Many of the more respected bloggers give much thought to the Fall of Fatherhood in the so-called Modern Age. I would not argue with them that there certainly does seem to be some cultural rejection of the idea of a Father, christianly considered. In fact, I am not here to discuss that point at all, except in that it could be a result of what I am concerned about in this short reflection. It is a paradox, of course, that the culture seems to be obsessed with fatherhood even as it seems to want to trample all over it. I can almost state with certainty that this phenomenon is indeed the result of what I am here to discuss.
I occasionally like to give Richard Dawkins a friendly hard time for either his inconsistencies or his undisciplined way of approaching philosophy. However, he and others like him seem to be obsessed with the question of God while trying to trample all over him in a similar way to the cultural response to fatherhood. It seems that God isn’t quite as dead as Nietzsche would have us believe, or if He is, there must be some existence beyond death, something the materialist tends to deny.
Our approach to God and to fatherhood as Christians is as related as the modern materialist’s response to both. See, the thing we often forget is that God is Father. I’m not talking about the fact that we have forgotten what Fatherhood means and thus can’t imagine what God as Father really means (though how we ever can understand the mystery is…a mystery to me.) It’s more that we tend to forget God the Father in our exuberance for the other two Persons of the Trinity.
According to some historical interpretations, the Jewish people knew God revealed as Father and were waiting for the coming of the Son and the Holy Spirit. When Christ was on Earth, his disciples knew God revealed as Son. After his Ascension with the coming of the Holy Spirit, the people of God knew God revealed as Holy Spirit. It was at this time, at the time of the Incarnation that the revelation of the Trinity was most obvious. During the next couple of centuries, a lot was said and debated about the relationship between the Three Persons. There were even splits in the Church over a single Greek letter (ok, so that one letter completely changed the meaning of the Trinity, so it was kind of a big deal). Since then, there has been a lot of focus on Church structure and the work of the Church in the world and not as much delving into Trinitarian theology.
The focus of the Church’s life is on the Sacrifice of the Son and His Second Coming (as ad orientem worship recalls). This ecclesial life is initiated and strengthened by the outpouring of the Spirit. In recent years, the Spirit especially has been the focus of the attention of many in the Church in the Charismatic movements among other places. This focus on the Spirit is good and healthy for the faithful, but some, in their haste to embrace this new Age of the Spirit have forgotten Our Father who art in heaven from whom this Spirit proceeds.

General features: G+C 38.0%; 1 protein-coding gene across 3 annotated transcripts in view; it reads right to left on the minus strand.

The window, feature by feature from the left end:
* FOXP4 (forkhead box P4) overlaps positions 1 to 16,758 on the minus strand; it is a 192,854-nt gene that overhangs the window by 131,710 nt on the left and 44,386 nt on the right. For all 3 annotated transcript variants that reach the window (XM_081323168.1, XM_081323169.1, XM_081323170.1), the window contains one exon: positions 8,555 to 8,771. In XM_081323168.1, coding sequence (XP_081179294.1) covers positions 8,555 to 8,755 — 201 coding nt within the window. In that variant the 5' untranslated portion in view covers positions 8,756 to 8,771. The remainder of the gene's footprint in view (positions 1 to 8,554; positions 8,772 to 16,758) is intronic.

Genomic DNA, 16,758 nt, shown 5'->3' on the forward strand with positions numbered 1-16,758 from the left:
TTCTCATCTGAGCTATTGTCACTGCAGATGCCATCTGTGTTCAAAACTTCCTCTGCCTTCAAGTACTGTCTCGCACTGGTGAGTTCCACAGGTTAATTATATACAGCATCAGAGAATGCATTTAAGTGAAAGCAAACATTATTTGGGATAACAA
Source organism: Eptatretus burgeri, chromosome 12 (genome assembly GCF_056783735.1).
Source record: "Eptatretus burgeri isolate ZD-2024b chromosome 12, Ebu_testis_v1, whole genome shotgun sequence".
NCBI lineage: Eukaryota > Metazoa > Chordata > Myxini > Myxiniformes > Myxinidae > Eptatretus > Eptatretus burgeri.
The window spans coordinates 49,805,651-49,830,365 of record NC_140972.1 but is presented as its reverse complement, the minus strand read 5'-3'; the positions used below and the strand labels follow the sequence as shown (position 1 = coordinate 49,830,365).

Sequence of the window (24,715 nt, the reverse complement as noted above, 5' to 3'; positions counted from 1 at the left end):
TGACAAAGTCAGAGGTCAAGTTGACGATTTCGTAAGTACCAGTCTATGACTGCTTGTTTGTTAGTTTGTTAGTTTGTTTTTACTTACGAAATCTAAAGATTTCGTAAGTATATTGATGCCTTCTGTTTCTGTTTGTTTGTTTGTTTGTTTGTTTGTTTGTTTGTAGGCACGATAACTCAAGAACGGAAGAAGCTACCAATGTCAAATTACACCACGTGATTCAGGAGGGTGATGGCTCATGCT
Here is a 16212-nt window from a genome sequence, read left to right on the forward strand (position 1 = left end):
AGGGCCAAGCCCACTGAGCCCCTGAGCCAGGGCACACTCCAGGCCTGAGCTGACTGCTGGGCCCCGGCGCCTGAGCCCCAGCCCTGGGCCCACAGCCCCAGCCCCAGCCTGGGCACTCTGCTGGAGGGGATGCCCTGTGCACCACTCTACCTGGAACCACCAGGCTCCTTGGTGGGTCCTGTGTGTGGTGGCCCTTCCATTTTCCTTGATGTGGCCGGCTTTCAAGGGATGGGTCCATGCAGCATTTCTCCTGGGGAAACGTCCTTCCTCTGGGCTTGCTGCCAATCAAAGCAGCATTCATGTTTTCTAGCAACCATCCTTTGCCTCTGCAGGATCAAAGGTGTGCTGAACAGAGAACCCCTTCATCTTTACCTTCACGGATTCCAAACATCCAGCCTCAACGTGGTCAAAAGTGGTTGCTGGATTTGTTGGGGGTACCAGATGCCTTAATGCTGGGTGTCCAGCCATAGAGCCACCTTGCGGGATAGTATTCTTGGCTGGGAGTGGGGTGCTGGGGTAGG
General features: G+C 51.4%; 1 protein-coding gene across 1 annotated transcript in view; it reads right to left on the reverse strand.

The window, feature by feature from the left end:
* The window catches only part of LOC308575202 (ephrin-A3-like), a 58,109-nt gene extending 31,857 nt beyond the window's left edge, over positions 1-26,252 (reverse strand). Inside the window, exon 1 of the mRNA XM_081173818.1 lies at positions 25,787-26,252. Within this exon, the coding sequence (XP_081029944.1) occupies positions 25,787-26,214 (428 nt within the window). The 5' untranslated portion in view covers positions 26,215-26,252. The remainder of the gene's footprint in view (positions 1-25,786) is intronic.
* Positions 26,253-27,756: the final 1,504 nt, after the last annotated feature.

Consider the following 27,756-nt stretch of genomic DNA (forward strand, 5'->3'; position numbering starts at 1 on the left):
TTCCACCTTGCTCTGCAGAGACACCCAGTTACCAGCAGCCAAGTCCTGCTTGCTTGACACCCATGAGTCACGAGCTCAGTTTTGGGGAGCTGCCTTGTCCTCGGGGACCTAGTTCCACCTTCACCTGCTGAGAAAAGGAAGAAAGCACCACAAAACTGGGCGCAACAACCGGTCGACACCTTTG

This accidental separation of the Triune God is understandable and perhaps unavoidable. After all, there is a distinction between the persons of the Blessed Trinity. However, when we speak, can we forget about the thought with begets the words we speak and produces the breath by which our words enter the world? So it is with God, the Co-eternal Thought, Word, and Breath which communicate Love, Himself, to His creation.
God the Father, contrary to certain Deist doctrines, has us constantly in His loving gaze. His Providence is an active care for our well-being. His “plan is perfect, born of perfect Love” to quote one prayer to God the Father. Why else would He send His Son to die for our sins? Why else would He send the Spirit to strengthen His people? Why else would He send saints to continually act as hope for a troubled world? He is even willing to set up the world so that miracles abound. Those natural laws that our intellects see as set in stone are nothing to the Love of God set in our hearts. At a moments notice, when the tendencies of the natural world cease to amaze us (I’m thinking sunsets, the song of a nightingale on a summer night, the smell of lilacs), God interrupts them with The Exception to the Rule. Can His Love know no bounds?
It seems that trust is one thing particularly lacking in our nation and world. Whom can we trust? Can we trust our governments? Our banks? Our employers? Our friends? Our families? Ourselves? Can we trust ourselves to understand the movement of the Spirit? When relativism is the philosophy of the day, the only person you can depend on is yourself. Yet, more and more we find we can not trust our instincts and intellects to save us. We must reclaim a trust in Divine Providence, for there really is One Who is looking out for us if we look outside ourselves. Does our nature say “Damnation”? He says “Behold, I make all things new” and recreates our nature to say instead “Salvation!” Does our world scream out in agony over injustice? God sent his Son to live that agony and re-establish justice so that He might recreate our world where “there shall be no more tears.”
In a world where fatherhood is perhaps demeaned and scorned or forgotten but so strongly desired, let us look to Our Father for guidance. He continually sends His Son and Spirit to strengthen us in our return to him. He will not fail us.